The findings could lead to the development of therapeutic agents for age-related diseases
LA JOLLA, Calif., August 8, 2013 — Scientists at Sanford-Burnham Medical Research Institute have identified a key factor that regulates the autophagy process, a kind of cleansing mechanism for cells in which waste material and cellular debris is gobbled up to protect cells from damage, and in turn, modulates aging. The findings, published in Nature Communications today, could lead to the development of new therapies for age-related disorders that are characterized by a breakdown in this process.
Malene Hansen, Ph.D., associate professor in Sanford-Burnham's Del E. Webb Center for Neuroscience, Aging and Stem Cell Research, and her team as well as collaborators found a transcription factor—an on/off switch for genes—that induces autophagy in animal models, including the nematode C. elegans, the primary model organism studied in the Hansen lab. This transcription factor, called HLH-30, coordinates the autophagy process by regulating genes with functions in different steps of the process. Two years ago, researchers discovered a similar transcription factor, or orthologue, called TFEB that regulates autophagy in mammalian cells.
"HLH-30 is critical to ensure longevity in all of the long-lived C. elegans strains we tested," says Hansen. "These models require active HLH-30 to extend lifespan, possibly by inducing autophagy. We found this activation not only in worm longevity models, but also in dietary-restricted mice, and we propose the mechanism might be conserved in higher organisms as well."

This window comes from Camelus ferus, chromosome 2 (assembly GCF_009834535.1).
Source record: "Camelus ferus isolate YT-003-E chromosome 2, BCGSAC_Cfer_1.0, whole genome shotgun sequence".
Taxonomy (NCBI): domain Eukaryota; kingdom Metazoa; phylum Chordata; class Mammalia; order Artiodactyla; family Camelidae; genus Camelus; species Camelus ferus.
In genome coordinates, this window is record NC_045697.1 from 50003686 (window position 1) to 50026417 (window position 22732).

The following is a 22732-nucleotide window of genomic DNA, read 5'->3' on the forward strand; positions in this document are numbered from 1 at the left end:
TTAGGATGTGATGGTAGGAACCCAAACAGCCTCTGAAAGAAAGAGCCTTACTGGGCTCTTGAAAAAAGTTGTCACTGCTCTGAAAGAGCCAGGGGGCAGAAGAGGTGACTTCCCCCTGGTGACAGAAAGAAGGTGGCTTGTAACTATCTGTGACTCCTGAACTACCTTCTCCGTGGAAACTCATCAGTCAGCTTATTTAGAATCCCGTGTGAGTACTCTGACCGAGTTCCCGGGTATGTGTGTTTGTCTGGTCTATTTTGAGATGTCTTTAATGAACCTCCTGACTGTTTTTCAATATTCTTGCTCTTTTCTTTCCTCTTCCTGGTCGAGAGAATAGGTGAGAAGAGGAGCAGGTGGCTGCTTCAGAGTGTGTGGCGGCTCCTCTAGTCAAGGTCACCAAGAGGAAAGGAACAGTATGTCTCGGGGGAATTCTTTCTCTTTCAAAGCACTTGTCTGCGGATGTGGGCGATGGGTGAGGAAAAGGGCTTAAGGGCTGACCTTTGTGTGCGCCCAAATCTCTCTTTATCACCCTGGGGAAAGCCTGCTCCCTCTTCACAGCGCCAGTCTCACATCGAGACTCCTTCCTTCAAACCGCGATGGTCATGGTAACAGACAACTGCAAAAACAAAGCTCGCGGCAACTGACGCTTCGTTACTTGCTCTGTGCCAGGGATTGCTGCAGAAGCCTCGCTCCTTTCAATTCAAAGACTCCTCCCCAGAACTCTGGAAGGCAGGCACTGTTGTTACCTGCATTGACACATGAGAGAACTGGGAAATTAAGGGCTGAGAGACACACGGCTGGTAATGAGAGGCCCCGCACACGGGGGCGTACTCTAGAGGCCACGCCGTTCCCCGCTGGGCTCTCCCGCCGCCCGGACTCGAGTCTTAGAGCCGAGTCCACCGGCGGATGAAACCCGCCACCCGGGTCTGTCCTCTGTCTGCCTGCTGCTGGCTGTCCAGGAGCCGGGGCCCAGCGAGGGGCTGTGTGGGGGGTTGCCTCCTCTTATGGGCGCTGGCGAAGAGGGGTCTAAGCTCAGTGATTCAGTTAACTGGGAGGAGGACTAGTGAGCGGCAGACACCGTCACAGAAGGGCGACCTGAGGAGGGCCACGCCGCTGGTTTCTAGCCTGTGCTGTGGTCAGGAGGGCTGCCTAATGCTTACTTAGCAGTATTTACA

HLH-30 is the first transcription factor reported to function in all known autophagy-dependent longevity paradigms, strengthening the emerging concept that autophagy can contribute to long lifespan. In a previous study, Hansen and her colleagues discovered that increased autophagy has an anti-aging effect, possibly by promoting the activity of an autophagy-related, fat-digesting enzyme. With these findings, scientists now know a key component of the regulation of autophagy in aging.
Hansen's team is now working to find therapeutic targets, particularly upstream kinases, molecules that change protein function, which might actually phosphorylate the transcription factor to alter its function. "We already have a clue about the protein TOR, a master regulator that influences metabolism and aging in many species, but there might be other kinases that regulate HLH-30 or TFEB activity as well," says lead study author Louis René Lapierre, Ph.D., a postdoctoral fellow in Hansen's laboratory, and a recent recipient of a K99/R00 Pathway to Independence career award from the National Institutes of Health.
Autophagy has become the subject of intense scientific scrutiny over the past few years, particularly since the process—or its malfunction—has been implicated in many human diseases, including cancer, Alzheimer's, as well as cardiovascular disease and neurodegenerative disorders. HLH-30 and TFEB may represent attractive targets for the development of new therapeutic agents against such diseases.